People with ADHD are usually unable to pay attention or concentrate for long periods of time, are often hyperactive and have a tendency for impulsivity.
Can Adults Have ADD/ADHD?
Though it remains one of the most studied disorders in children, ADD/ADHD in adults often goes undiagnosed. According to epidemiologic data, about 4% of the general adult population has ADHD but less than one tenth of them are diagnosed. Only a third of the adults diagnosed with ADHD are treated. 90% of adults with ADHD are unaware of their diagnosis and suffer various degrees of functional impairment. They find themselves unable to keep a job or appointments, seem constantly disorganized, and may have a history of problems at work.
Causes of ADHD
There is no single cause of attention-deficit hyperactivity disorder, though there are many possible causes that have been shown to increase the likelihood that symptoms will arise. Most recent research suggests that ADHD is genetic. Several environmental and lifestyle factors can worsen ADHD.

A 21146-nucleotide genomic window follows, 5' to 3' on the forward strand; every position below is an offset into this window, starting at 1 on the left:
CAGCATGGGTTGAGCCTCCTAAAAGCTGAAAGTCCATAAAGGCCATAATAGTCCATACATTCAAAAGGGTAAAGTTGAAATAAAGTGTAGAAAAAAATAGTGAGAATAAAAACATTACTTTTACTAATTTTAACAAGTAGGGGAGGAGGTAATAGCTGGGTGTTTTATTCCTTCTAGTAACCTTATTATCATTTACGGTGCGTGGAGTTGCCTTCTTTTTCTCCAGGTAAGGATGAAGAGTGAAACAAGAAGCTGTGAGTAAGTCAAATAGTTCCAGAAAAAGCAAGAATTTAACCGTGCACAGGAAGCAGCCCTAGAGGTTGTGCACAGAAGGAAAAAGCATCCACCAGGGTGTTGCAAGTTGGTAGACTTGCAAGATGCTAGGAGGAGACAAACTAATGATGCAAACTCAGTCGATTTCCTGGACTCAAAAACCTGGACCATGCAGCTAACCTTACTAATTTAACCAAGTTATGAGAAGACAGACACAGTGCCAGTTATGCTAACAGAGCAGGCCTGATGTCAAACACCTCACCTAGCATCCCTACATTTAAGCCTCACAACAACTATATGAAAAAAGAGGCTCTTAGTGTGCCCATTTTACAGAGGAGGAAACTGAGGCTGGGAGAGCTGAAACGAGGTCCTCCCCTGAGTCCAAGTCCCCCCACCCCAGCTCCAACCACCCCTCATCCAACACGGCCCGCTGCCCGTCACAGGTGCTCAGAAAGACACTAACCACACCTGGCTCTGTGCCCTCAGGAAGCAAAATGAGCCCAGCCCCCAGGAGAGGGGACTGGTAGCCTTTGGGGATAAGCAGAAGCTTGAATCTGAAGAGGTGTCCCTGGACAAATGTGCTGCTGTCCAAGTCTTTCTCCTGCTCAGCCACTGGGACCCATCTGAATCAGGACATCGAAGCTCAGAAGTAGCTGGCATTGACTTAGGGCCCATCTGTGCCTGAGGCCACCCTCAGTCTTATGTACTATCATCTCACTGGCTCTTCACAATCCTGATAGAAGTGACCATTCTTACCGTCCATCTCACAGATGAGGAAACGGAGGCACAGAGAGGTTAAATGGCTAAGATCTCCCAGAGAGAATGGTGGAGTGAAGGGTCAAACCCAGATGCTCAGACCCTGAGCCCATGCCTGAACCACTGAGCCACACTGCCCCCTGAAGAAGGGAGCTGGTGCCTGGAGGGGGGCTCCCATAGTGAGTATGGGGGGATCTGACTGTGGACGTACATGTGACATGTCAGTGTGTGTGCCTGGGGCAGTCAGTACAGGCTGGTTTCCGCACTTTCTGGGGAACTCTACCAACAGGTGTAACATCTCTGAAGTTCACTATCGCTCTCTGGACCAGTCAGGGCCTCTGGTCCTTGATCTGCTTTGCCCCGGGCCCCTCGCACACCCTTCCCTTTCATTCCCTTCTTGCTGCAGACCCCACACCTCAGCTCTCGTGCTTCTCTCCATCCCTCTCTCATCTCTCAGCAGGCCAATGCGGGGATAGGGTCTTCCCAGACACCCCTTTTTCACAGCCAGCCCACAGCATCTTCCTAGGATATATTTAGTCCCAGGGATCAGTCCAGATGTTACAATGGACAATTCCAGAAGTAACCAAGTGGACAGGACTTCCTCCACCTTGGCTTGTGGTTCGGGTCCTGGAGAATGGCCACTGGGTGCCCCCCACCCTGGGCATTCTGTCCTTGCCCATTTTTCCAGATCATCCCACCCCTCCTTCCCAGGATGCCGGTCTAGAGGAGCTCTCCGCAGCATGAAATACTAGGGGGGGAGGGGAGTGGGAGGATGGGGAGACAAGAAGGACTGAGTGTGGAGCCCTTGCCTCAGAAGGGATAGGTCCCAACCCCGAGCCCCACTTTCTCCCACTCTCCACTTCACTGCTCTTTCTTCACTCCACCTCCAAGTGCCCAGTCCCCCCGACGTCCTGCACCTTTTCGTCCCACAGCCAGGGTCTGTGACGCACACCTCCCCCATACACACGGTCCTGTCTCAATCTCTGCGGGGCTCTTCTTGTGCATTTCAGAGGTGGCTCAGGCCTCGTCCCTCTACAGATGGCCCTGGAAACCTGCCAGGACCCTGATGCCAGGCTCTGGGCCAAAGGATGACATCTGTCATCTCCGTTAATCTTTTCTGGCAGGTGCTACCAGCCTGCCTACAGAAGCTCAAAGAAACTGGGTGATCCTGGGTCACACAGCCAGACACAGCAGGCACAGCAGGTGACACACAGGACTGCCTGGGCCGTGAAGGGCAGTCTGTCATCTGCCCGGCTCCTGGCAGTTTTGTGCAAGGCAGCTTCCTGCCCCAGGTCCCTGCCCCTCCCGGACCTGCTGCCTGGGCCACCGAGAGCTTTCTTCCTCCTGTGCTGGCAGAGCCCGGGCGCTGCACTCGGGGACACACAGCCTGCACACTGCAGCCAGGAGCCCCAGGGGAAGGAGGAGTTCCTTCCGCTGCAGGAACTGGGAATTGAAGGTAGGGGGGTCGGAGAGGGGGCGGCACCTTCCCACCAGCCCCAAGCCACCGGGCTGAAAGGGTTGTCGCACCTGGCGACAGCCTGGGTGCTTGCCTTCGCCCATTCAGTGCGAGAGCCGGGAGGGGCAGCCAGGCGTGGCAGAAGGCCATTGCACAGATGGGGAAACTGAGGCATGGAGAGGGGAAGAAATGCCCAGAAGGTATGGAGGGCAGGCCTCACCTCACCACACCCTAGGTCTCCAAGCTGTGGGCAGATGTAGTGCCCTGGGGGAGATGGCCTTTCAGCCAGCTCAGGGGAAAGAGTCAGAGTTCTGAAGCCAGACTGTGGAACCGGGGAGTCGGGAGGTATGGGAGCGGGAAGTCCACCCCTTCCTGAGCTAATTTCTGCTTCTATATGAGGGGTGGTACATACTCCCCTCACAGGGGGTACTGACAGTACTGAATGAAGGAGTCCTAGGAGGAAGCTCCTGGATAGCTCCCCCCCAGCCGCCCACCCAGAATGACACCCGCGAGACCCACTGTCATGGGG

How is ADHD Diagnosed?
Adult ADHD can manifest itself through a variety risky behavior, such as using drugs, smoking, getting in trouble with the law, antisocial behavior and poor work history. Your psychiatrist can assess if such symptoms may be due to adult ADHD.
There are three types of ADHD: hyperactive-impulsive, inattentive, and combined. These subtypes are identified and diagnosed by the number of symptoms in each category. The existence of those symptoms in adults may be often masked by coping mechanisms or by social difficulties.
The symptoms of hyperactivity include:
Symptoms of impulsivity include:
Symptoms of inattentive ADHD include:
ADHD has much of the same treatment options whether it is present in an adult or a child. However, the way treatment is approached is quite different.
Adults may be taking medication for other problems, such as high blood pressure, diabetes, or heart diseases, therefore your provider will take extra care when deciding upon the course of treatment.
Psychotherapy, such as cognitive behavioral therapy (CBT), is also used in treatment. Your therapist may help develop organizational strategies to manage daily tasks, and also create strategies to improve self-image and interpersonal relationships that are affected.